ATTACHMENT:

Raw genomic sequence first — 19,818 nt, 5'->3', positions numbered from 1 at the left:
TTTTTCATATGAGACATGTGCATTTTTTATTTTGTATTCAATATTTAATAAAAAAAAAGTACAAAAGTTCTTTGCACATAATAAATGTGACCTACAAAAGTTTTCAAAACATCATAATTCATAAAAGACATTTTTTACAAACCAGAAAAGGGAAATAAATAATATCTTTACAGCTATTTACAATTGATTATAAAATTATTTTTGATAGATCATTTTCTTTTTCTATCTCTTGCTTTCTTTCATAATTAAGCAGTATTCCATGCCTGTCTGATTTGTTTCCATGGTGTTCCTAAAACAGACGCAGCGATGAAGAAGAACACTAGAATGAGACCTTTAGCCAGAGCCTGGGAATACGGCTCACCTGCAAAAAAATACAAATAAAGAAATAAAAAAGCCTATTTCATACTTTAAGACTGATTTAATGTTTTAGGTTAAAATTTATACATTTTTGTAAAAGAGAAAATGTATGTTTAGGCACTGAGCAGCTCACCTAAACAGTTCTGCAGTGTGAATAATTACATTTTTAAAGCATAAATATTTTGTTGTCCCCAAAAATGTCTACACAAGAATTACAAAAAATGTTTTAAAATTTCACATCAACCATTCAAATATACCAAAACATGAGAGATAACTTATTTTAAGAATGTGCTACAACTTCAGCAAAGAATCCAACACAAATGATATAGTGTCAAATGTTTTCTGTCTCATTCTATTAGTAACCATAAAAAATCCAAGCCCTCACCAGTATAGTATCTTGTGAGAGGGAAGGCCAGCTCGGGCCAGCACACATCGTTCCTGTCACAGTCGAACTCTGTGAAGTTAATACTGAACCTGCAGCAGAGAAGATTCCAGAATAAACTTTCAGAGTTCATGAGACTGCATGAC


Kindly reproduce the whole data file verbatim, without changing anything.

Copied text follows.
Raw genomic sequence first — 19,818 nt, 5'->3', positions numbered from 1 at the left:
TTTTTCATATGAGACATGTGCATTTTTTATTTTGTATTCAATATTTAATAAAAAAAAAGTACAAAAGTTCTTTGCACATAATAAATGTGACCTACAAAAGTTTTCAAAACATCATAATTCATAAAAGACATTTTTTACAAACCAGAAAAGGGAAATAAATAATATCTTTACAGCTATTTACAATTGATTATAAAATTATTTTTGATAGATCATTTTCTTTTTCTATCTCTTGCTTTCTTTCATAATTAAGCAGTATTCCATGCCTGTCTGATTTGTTTCCATGGTGTTCCTAAAACAGACGCAGCGATGAAGAAGAACACTAGAATGAGACCTTTAGCCAGAGCCTGGGAATACGGCTCACCTGCAAAAAAATACAAATAAAGAAATAAAAAAGCCTATTTCATACTTTAAGACTGATTTAATGTTTTAGGTTAAAATTTATACATTTTTGTAAAAGAGAAAATGTATGTTTAGGCACTGAGCAGCTCACCTAAACAGTTCTGCAGTGTGAATAATTACATTTTTAAAGCATAAATATTTTGTTGTCCCCAAAAATGTCTACACAAGAATTACAAAAAATGTTTTAAAATTTCACATCAACCATTCAAATATACCAAAACATGAGAGATAACTTATTTTAAGAATGTGCTACAACTTCAGCAAAGAATCCAACACAAATGATATAGTGTCAAATGTTTTCTGTCTCATTCTATTAGTAACCATAAAAAATCCAAGCCCTCACCAGTATAGTATCTTGTGAGAGGGAAGGCCAGCTCGGGCCAGCACACATCGTTCCTGTCACAGTCGAACTCTGTGAAGTTAATACTGAACCTGCAGCAGAGAAGATTCCAGAATAAACTTTCAGAGTTCATGAGACTGCATGAC